2. Genetic factors- Sometimes, diet and exercise are not enough to lower cholesterol. Your family history of high cholesterol could have been inherited, just like heart disease could be hereditary. Knowing your family's medical history is important and will give you a better idea of what measures need to taken before it becomes a health concern.
  3. Health disease and heart problems- There are many health factors that can cause high cholesterol and heart disease. Two are diabetes and heart disease. If you have a health condition or existing heart disease, ask your doctor for more information on how it could cause high cholesterol levels.

How your doctor can help high cholesterol

High cholesterol does not have to affect your health. There are many steps you can take to reduce your risks for heart disease and high cholesterol. The first step to regaining and controlling your health is to make an appointment with your doctor and check your cholesterol levels. Once you know what the levels are, you will have a better understanding of the risk factors that may exist in the future with high cholesterol and heart disease.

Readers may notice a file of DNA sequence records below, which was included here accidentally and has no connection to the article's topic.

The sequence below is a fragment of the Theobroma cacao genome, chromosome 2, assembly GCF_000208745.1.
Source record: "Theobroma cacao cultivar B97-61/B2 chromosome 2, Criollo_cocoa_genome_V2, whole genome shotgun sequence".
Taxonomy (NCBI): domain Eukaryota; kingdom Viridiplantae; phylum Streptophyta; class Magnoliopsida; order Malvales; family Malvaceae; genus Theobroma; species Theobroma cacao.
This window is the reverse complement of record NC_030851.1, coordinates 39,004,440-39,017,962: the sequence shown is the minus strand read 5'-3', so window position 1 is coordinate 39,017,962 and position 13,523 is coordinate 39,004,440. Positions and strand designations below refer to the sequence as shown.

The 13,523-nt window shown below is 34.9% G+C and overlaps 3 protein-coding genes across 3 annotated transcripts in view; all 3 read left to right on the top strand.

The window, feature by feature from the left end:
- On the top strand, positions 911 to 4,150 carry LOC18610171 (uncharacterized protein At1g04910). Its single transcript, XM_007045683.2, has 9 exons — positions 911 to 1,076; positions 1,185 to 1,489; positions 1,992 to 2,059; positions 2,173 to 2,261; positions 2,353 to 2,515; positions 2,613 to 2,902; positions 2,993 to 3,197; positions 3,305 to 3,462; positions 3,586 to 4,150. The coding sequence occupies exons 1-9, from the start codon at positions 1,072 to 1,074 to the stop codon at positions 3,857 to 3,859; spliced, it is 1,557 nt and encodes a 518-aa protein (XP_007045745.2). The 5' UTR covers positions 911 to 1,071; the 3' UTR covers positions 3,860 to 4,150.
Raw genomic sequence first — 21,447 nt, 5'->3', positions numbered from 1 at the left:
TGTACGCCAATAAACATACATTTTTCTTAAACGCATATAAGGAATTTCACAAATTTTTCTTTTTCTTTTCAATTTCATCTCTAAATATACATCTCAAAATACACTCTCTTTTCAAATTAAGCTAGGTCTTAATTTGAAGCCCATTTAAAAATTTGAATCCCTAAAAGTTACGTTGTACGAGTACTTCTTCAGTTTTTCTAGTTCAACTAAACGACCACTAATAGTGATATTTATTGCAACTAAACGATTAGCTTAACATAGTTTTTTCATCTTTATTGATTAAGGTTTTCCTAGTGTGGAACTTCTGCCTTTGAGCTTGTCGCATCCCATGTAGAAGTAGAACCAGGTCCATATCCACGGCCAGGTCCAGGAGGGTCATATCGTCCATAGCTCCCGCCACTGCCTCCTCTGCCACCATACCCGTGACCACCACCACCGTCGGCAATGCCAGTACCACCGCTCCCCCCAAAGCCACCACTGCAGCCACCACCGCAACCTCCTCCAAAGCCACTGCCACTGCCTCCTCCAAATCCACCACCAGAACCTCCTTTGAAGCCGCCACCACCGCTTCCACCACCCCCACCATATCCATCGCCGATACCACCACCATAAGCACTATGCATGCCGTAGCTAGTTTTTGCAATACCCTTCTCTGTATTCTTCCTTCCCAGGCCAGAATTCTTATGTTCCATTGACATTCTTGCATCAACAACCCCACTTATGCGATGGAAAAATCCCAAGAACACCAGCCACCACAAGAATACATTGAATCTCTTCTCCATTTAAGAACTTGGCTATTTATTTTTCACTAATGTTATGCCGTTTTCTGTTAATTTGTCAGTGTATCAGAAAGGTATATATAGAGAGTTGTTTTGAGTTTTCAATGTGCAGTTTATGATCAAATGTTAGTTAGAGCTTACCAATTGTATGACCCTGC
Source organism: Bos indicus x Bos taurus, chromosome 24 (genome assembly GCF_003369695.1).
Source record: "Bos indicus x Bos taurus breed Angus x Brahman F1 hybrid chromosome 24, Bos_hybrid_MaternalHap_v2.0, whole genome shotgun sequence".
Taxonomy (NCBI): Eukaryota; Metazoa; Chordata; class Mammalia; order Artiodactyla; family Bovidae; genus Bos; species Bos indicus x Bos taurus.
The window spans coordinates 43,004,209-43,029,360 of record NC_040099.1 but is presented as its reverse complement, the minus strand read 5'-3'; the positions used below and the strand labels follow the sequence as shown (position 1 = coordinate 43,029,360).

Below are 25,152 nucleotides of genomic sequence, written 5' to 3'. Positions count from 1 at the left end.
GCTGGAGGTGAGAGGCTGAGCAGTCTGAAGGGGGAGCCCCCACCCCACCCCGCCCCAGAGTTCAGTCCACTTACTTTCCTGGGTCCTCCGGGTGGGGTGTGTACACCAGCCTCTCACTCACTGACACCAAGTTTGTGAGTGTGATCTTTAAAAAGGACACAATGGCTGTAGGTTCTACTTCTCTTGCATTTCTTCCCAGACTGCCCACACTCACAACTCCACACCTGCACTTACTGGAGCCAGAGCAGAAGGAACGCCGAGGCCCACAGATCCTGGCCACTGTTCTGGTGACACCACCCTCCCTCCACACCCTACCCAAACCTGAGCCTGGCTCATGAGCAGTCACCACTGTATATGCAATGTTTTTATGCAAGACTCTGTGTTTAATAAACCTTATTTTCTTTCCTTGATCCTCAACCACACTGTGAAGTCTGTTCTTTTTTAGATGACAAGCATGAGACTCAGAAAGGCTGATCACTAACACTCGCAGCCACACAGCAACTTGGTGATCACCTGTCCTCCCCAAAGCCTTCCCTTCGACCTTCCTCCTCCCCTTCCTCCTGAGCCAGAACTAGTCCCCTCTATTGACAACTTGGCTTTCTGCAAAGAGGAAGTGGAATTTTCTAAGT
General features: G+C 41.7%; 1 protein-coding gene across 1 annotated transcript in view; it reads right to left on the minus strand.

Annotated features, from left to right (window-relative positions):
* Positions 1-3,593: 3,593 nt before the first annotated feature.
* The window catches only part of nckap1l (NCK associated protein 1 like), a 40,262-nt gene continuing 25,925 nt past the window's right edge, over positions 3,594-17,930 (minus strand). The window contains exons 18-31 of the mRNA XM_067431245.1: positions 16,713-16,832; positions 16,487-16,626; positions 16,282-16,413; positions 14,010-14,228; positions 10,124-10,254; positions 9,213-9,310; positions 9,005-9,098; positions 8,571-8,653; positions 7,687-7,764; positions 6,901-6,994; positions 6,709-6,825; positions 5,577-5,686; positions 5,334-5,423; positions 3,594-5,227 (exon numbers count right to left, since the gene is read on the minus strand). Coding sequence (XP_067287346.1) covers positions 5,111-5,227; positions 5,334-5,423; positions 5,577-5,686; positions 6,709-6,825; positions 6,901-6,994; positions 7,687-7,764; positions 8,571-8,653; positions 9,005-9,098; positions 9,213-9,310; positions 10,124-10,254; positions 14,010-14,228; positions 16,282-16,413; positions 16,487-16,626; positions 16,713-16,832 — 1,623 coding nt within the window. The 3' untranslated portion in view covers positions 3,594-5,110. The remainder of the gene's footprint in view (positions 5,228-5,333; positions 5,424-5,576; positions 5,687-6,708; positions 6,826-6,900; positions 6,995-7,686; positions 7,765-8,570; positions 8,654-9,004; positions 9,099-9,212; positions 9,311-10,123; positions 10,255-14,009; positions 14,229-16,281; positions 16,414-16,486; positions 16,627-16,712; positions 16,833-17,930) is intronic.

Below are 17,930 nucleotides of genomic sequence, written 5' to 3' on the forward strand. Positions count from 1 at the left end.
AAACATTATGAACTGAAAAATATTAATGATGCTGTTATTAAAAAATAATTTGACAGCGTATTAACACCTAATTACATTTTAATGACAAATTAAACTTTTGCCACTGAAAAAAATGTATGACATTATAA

Even if your cholesterol is normal, it is important to maintain a healthy lifestyle that will continue in the future and keep your cholesterol normal and prevent heart disease. You can never be too young or too old to be checked for cholesterol. After all, one simple test can help you improve your life, your well-being, and allow you to live your life even better than before.